It was not composed of CPU machine instructions, but of lower-level microcode involved in the implementation of machine instructions.It existed on the boundary between hardware and software; thus the name "firmware".
In some respects, the various firmware components are as important as the operating system in a working computer.Originally, it meant the contents of a writable control store (a small specialized high speed memory), containing microcode that defined and implemented the computer's instruction set, and that could be reloaded to specialize or modify the instructions that the central processing unit (CPU) could execute.As originally used, firmware contrasted with hardware (the CPU itself) and software (normal instructions executing on a CPU).A remote control is a very simple example of an engineered product that contains firmware.The firmware monitors the buttons, controls the LEDs, and processes the button presses in order to send data in a format the receiving device (a TV set, for example) can understand and process.Sometimes, third parties create an unofficial new or modified ("aftermarket") version of firmware in order to provide new features or to unlock hidden functionality; this is referred to as custom firmware (also "Custom Firmware" in the video game console community).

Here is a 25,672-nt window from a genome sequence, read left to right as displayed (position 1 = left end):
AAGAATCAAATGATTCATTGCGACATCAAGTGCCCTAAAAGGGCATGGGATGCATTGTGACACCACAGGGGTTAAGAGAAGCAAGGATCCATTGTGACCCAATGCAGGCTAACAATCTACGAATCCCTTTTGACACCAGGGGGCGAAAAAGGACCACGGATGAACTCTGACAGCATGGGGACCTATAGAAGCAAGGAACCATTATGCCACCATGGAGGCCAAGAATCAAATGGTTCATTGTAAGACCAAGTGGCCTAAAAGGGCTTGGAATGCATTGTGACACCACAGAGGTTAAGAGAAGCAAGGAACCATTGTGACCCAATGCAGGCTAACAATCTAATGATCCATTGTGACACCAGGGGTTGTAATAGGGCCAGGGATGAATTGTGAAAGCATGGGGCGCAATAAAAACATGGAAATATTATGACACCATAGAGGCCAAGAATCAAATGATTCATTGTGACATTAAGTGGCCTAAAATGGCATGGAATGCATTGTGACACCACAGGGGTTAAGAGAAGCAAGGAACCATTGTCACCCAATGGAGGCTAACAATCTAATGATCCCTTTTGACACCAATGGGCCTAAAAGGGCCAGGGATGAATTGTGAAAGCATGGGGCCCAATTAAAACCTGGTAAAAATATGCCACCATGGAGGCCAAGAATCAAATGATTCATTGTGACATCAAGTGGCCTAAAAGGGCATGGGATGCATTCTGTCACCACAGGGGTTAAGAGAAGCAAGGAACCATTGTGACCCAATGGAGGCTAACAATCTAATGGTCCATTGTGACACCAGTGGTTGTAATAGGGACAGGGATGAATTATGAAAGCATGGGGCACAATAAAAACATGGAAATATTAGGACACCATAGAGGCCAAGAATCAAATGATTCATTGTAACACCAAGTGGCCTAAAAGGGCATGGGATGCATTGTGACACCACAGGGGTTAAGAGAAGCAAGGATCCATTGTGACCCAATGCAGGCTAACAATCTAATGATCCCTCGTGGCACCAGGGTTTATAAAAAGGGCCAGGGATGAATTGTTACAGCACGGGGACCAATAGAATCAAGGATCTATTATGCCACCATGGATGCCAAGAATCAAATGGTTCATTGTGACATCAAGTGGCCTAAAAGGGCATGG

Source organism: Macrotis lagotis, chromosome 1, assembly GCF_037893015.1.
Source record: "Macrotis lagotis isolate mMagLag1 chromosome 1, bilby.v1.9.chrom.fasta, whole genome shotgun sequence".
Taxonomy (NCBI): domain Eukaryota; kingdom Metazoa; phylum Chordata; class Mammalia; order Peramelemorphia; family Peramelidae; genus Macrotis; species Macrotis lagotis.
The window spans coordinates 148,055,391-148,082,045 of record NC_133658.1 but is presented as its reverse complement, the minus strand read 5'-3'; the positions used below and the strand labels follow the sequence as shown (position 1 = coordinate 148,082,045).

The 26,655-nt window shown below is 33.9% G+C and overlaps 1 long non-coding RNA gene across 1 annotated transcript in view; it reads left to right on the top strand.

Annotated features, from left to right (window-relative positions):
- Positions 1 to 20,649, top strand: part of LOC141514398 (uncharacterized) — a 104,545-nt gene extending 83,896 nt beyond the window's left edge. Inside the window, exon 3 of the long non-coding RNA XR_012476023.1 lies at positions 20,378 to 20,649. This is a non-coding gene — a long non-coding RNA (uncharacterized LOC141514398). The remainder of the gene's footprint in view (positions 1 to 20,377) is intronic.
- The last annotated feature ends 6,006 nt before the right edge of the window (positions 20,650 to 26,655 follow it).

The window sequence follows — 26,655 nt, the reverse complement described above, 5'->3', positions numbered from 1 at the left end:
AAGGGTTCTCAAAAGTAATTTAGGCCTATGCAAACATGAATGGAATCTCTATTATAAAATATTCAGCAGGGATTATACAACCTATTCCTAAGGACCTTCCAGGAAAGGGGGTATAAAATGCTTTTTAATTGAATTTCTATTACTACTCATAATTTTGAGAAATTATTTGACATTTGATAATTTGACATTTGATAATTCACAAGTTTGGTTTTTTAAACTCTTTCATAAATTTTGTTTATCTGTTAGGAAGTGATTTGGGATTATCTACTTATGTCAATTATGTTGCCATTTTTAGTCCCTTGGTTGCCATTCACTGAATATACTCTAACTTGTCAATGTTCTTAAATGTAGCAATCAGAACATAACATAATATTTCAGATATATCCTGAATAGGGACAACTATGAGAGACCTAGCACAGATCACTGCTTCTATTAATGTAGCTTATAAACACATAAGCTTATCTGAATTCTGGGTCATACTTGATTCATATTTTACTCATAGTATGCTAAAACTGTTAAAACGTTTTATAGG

An example is Rockbox as a firmware replacement for portable media players.
Some, however, must resort to exploits in order to run, because the manufacturer has attempted to lock the hardware to stop it from running unlicensed code. The Moscow-based Kaspersky Lab discovered that a group of developers it refers to as the "Equation Group" has developed hard disk drive firmware modifications for various drive models, containing a trojan horse that allows data to be stored on the drive in locations that will not be erased even if the drive is formatted or wiped.
Although the Kaspersky Lab report did not explicitly claim that this group is part of the United States National Security Agency (NSA), evidence obtained from the code of various Equation Group software suggests that they are part of the NSA.
In contrast, firmware in storage devices (harddisks, DVD drives, flash storage) rarely gets updated, even when flash (rather than ROM) storage is used for the firmware; there are no standardized mechanisms for detecting or updating firmware versions.
Most computer peripherals are themselves special-purpose computers.
Common reasons for updating firmware include fixing bugs or adding features to the device.